Opportunity on the ice
What started as an idea sparked by a television news story in 2011 has transformed into an opportunity for disabled athletes from all over central Minnesota to play a sport they love.
Sue Justice was watching KARE 11 news one night when she noticed a story about Minnesota Special Hockey, a hockey league for people of any age who have a physical or mental disability. Seeing there are few team sports for disabled athletes to participate in around central Minnesota, she decided this would be a great program for Alexandria.
“Because all of my kids played hockey, I was overwhelmed with emotion,” Justice said. “I just started literally crying. I was like, ‘This is the best program I have ever seen.’”
Today dozens of athletes from the Alexandria area play as part of the Muskies, one of eight teams that are part of Minnesota Special Hockey. They first joined the league in 2011 and this year, the Muskies are entering their third season.
“When I was a little kid, I just wanted to play hockey for fun,” 9-year-old athlete Hannah Poshek said.
The team members are a variety of ages, ranging from athletes around Hannah’s age to those in their 40s. Athletes who join the team have a wide variety of skill levels but are taught how to play.
“When Hannah started, she could barely skate,” Hannah’s father Chris Poshek said. “And now she’s able to skate from end-to-end.”
The team’s volunteer coaches begin right away working with players to teach them the basics of hockey. Many of the players had never skated before they started playing on the Muskies.
“I had never been on ice, and the coach and everyone else helped me out,” athlete Julie Schmidt said. “Now I am a better skater and hockey player than I have ever been.”
The Alexandria Muskies primarily play on Sundays during the season, with their home games taking place at the Runestone Community Center. The season generally lasts from the beginning of November to the end of February.
The Muskies have received plenty of help from members of the community. The team is entirely organized by volunteers. Members of the Blizzard and the Alexandria girls’ high school team have both helped teach the Muskies how to play hockey. The Blizzard also allows the Muskies to use their team bus to travel to some of their away games.
There are a variety of reasons why athletes decided to first start playing with the Muskies. Some athletes have watched hockey their entire lives while others joined to be part of a team.
“Being with the team,” Schmidt said about why she joined the Muskies. “Being a teammate on a team.”
The Muskies had the opportunity to scrimmage between periods at a Blizzard game last season, something many of the players enjoyed, as they have been to many games as fans.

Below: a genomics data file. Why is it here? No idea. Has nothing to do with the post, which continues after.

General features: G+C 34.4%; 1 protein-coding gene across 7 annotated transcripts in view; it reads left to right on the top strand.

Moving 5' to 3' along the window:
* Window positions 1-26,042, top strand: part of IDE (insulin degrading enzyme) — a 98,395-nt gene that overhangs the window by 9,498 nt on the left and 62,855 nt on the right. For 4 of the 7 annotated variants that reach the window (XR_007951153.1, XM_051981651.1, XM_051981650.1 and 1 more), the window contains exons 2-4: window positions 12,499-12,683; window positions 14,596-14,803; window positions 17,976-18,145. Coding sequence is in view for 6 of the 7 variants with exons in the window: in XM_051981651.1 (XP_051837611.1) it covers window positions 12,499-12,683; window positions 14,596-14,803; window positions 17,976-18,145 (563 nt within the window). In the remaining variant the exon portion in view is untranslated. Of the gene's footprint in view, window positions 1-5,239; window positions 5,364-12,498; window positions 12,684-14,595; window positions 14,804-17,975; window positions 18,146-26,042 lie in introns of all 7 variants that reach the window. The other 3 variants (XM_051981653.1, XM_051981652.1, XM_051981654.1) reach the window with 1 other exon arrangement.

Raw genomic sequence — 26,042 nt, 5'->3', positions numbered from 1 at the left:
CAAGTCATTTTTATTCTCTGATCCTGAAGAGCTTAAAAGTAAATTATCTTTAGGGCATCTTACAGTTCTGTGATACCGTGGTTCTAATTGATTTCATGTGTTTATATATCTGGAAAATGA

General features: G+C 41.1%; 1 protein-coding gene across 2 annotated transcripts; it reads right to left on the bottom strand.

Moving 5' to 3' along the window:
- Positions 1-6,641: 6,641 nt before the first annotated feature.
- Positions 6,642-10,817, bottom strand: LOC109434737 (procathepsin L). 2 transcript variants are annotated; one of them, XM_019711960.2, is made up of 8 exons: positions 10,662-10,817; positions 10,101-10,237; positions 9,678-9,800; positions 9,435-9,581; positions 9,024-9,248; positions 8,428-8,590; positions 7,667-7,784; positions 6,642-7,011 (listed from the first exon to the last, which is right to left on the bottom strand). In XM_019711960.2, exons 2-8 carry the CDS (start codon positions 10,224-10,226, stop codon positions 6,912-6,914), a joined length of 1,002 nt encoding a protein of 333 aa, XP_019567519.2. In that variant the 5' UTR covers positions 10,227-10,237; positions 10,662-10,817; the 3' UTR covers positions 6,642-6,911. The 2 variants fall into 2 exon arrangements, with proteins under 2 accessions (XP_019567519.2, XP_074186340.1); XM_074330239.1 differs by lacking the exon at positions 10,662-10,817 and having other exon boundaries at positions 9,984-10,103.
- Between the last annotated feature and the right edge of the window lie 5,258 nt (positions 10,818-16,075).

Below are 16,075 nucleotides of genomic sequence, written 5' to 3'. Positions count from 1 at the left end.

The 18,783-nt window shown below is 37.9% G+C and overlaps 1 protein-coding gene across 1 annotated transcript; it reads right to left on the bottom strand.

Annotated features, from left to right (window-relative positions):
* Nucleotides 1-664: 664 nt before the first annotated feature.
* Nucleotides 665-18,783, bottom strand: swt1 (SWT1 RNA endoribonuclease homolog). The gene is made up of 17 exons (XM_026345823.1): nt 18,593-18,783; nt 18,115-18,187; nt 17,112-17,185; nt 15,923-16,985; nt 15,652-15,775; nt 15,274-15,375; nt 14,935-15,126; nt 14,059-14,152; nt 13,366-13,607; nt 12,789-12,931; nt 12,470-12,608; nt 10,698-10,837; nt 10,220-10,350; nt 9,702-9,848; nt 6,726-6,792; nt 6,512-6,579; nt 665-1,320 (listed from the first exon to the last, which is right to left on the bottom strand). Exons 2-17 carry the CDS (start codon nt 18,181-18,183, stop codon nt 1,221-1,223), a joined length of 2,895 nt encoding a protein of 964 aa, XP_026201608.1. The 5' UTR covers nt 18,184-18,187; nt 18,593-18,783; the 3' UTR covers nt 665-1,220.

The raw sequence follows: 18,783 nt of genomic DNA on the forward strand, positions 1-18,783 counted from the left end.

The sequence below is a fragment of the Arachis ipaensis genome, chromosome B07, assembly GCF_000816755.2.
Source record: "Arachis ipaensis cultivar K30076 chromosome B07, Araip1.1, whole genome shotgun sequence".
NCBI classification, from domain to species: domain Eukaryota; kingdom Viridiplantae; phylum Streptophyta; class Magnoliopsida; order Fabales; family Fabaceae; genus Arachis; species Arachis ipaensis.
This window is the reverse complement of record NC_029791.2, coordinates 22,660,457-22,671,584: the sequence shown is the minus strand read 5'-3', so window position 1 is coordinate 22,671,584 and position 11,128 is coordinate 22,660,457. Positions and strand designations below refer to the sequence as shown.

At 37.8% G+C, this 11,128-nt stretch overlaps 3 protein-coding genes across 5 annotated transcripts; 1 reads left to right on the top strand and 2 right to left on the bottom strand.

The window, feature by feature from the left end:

“I watched hockey all of my life, and hockey is my number one thing,” Schmidt said.
One challenge the Muskies encounter as an outstate team is the distance they must travel to play other Minnesota Special Hockey teams. Alexandria is only one of three outstate teams, with the other two in the Fargo/Moorhead area and Duluth. The rest of the league’s teams are in metro-located Blaine, Burnsville, New Hope, Edina and Rogers. This requires the team to make long trips for their away games.
“There is travel to the cities, so the Blizzard have been great about supplying their bus as it’s allowed,” Chris Poshek said.
Organizers have noticed that competing and playing with other athletes has a positive effect on the players’ self-esteem. The athletes also have the opportunity to make friends with new players they meet on the other teams.
“The first thing that we saw when [Hannah] was out on the ice is that she would make friends with at least one player from the other team,” Chris Poshek said.
Justice said one of her favorite moments since being part of the Muskies took place last season at a tournament in the Twin Cities. Schmidt had the puck and was skating down the ice when her Muskies teammates formed a V behind her to help her score a goal.
“She had the full support of the team behind her, helping her make that goal,” Justice said. “It was like literally shivers, it was so cool to watch that support of the team.”
The Muskies also host an annual tournament for the league in Alexandria. This season, the tournament will take place at the end of December.
The Muskies hope to find more players from the surrounding area who would like to join the team. They are hosting an open house and skate event Sunday that is open to anyone who is interested in joining the team.
“We’re hoping that other people from the area will get to know that we’re here and feel welcome to join us,” Justice said.